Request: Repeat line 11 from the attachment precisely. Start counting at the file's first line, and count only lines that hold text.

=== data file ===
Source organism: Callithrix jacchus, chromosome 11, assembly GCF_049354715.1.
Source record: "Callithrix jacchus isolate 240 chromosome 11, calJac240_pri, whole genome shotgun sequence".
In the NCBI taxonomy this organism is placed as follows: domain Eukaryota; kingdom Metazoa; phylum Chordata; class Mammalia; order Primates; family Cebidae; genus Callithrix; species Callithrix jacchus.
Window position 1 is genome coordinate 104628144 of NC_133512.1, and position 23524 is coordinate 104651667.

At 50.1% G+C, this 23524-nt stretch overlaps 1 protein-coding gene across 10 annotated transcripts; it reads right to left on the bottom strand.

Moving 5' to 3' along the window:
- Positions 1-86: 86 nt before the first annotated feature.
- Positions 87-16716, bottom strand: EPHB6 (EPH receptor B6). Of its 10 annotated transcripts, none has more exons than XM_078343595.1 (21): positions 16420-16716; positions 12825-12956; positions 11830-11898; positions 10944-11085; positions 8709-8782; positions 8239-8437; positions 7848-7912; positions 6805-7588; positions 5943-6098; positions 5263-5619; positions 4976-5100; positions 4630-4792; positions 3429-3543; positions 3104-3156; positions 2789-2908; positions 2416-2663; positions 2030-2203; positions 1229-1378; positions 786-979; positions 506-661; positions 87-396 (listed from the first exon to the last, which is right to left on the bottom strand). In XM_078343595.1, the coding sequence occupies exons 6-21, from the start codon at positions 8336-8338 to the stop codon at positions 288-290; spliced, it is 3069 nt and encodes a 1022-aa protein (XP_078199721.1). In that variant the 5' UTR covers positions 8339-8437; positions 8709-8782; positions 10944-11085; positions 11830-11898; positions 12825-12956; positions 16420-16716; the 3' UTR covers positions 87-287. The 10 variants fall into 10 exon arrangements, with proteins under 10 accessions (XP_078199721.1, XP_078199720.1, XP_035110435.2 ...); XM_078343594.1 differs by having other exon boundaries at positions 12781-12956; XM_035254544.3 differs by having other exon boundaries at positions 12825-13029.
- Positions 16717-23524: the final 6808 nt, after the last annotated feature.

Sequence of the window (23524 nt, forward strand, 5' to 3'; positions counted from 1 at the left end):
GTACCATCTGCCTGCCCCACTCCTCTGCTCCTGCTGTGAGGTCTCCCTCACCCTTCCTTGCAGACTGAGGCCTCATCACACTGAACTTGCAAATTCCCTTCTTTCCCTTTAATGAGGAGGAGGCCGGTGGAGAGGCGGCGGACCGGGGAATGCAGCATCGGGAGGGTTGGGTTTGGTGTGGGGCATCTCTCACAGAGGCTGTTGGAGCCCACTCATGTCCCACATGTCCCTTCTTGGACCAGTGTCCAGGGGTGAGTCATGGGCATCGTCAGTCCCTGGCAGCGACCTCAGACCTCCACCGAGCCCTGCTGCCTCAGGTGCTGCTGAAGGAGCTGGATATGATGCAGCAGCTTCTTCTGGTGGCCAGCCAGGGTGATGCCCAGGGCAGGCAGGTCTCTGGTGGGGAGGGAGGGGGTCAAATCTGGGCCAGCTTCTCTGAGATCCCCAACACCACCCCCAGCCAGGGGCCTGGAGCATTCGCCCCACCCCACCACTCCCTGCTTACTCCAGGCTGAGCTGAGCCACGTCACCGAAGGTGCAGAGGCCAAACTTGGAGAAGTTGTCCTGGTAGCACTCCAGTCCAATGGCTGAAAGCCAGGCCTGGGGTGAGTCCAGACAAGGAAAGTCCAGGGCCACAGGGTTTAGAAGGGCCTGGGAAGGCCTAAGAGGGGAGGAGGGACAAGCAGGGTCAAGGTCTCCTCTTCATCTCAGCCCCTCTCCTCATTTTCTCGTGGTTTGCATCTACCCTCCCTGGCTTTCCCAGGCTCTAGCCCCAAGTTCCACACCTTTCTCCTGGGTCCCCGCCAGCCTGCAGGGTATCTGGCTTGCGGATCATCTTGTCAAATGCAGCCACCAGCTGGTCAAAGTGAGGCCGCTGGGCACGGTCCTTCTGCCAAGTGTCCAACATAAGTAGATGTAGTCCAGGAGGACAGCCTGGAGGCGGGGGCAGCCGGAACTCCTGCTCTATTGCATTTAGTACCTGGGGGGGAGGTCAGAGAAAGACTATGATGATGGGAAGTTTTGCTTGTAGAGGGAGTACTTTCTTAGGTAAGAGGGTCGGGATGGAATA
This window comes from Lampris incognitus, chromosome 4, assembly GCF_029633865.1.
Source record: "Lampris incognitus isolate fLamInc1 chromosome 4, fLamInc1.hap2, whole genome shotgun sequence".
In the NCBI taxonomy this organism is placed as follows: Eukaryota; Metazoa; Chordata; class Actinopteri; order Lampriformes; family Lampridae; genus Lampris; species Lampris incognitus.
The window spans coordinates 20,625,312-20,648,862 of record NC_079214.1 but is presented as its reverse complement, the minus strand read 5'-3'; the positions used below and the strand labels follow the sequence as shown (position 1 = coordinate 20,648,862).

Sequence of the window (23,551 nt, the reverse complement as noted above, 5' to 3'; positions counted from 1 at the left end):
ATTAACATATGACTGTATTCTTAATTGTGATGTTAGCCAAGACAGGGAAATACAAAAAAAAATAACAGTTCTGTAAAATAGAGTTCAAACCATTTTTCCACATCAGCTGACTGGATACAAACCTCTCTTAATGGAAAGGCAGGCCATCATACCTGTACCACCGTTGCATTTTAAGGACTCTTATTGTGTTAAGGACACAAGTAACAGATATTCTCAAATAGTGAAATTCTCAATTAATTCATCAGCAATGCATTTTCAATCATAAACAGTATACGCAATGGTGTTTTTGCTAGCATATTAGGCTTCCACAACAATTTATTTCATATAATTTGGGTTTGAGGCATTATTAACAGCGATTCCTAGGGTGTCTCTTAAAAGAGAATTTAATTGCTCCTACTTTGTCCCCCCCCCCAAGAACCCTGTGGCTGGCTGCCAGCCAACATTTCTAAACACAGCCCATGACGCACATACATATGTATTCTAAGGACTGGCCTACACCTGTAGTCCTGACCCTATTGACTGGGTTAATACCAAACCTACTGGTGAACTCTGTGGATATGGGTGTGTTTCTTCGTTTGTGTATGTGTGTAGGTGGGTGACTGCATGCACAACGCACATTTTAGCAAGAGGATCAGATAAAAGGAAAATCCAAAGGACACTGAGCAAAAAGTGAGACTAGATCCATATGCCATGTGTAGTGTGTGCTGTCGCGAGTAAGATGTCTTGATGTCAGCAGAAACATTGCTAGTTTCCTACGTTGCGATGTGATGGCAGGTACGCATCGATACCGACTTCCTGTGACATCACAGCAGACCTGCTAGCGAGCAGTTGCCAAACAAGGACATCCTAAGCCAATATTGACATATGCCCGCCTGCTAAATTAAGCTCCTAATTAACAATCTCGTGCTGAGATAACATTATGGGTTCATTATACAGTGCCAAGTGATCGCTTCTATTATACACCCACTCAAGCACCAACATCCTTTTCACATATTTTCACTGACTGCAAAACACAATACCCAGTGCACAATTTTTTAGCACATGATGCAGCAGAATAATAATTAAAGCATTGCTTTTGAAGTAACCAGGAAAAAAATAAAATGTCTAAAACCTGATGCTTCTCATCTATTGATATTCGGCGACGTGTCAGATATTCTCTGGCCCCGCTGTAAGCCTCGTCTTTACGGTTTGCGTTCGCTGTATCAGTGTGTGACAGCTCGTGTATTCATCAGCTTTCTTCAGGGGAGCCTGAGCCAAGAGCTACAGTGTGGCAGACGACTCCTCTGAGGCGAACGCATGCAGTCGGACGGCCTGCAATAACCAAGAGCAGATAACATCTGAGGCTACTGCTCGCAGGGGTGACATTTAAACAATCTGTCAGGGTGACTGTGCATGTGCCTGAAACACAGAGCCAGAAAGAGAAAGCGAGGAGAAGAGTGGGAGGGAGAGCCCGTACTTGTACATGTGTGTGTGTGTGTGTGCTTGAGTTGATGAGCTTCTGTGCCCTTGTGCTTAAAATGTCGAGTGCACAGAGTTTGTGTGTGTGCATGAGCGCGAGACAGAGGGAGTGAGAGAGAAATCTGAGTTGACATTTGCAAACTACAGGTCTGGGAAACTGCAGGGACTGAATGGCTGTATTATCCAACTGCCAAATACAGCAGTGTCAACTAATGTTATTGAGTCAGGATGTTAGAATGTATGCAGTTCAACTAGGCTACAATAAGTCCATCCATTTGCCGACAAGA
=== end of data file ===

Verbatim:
GTACCATCTGCCTGCCCCACTCCTCTGCTCCTGCTGTGAGGTCTCCCTCACCCTTCCTTGCAGACTGAGGCCTCATCACACTGAACTTGCAAATTCCCTTCTTTCCCTTTAATGAGGAGGAGGCCGGTGGAGAGGCGGCGGACCGGGGAATGCAGCATCGGGAGGGTTGGGTTTGGTGTGGGGCATCTCTCACAGAGGCTGTTGGAGCCCACTCATGTCCCACATGTCCCTTCTTGGACCAGTGTCCAGGGGTGAGTCATGGGCATCGTCAGTCCCTGGCAGCGACCTCAGACCTCCACCGAGCCCTGCTGCCTCAGGTGCTGCTGAAGGAGCTGGATATGATGCAGCAGCTTCTTCTGGTGGCCAGCCAGGGTGATGCCCAGGGCAGGCAGGTCTCTGGTGGGGAGGGAGGGGGTCAAATCTGGGCCAGCTTCTCTGAGATCCCCAACACCACCCCCAGCCAGGGGCCTGGAGCATTCGCCCCACCCCACCACTCCCTGCTTACTCCAGGCTGAGCTGAGCCACGTCACCGAAGGTGCAGAGGCCAAACTTGGAGAAGTTGTCCTGGTAGCACTCCAGTCCAATGGCTGAAAGCCAGGCCTGGGGTGAGTCCAGACAAGGAAAGTCCAGGGCCACAGGGTTTAGAAGGGCCTGGGAAGGCCTAAGAGGGGAGGAGGGACAAGCAGGGTCAAGGTCTCCTCTTCATCTCAGCCCCTCTCCTCATTTTCTCGTGGTTTGCATCTACCCTCCCTGGCTTTCCCAGGCTCTAGCCCCAAGTTCCACACCTTTCTCCTGGGTCCCCGCCAGCCTGCAGGGTATCTGGCTTGCGGATCATCTTGTCAAATGCAGCCACCAGCTGGTCAAAGTGAGGCCGCTGGGCACGGTCCTTCTGCCAAGTGTCCAACATAAGTAGATGTAGTCCAGGAGGACAGCCTGGAGGCGGGGGCAGCCGGAACTCCTGCTCTATTGCATTTAGTACCTGGGGGGGAGGTCAGAGAAAGACTATGATGATGGGAAGTTTTGCTTGTAGAGGGAGTACTTTCTTAGGTAAGAGGGTCGGGATGGAATA